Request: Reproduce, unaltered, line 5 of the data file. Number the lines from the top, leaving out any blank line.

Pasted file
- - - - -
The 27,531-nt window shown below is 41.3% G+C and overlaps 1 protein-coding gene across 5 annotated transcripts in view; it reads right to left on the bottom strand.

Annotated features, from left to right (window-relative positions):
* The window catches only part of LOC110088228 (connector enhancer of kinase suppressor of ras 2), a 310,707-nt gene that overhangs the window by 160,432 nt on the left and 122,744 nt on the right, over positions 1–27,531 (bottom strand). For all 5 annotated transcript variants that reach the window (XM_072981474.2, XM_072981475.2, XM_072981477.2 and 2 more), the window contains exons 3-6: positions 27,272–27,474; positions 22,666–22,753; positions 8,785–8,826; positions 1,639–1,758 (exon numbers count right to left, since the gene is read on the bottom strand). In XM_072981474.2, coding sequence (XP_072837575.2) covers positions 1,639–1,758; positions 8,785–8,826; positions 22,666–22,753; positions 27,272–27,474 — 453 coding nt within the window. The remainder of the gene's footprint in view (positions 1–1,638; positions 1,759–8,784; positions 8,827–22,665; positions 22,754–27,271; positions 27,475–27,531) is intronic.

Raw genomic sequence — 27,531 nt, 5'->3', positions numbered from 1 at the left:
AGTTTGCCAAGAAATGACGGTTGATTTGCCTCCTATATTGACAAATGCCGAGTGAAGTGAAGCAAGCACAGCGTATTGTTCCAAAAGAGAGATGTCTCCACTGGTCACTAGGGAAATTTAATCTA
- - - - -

AGTTTGCCAAGAAATGACGGTTGATTTGCCTCCTATATTGACAAATGCCGAGTGAAGTGAAGCAAGCACAGCGTATTGTTCCAAAAGAGAGATGTCTCCACTGGTCACTAGGGAAATTTAATCTA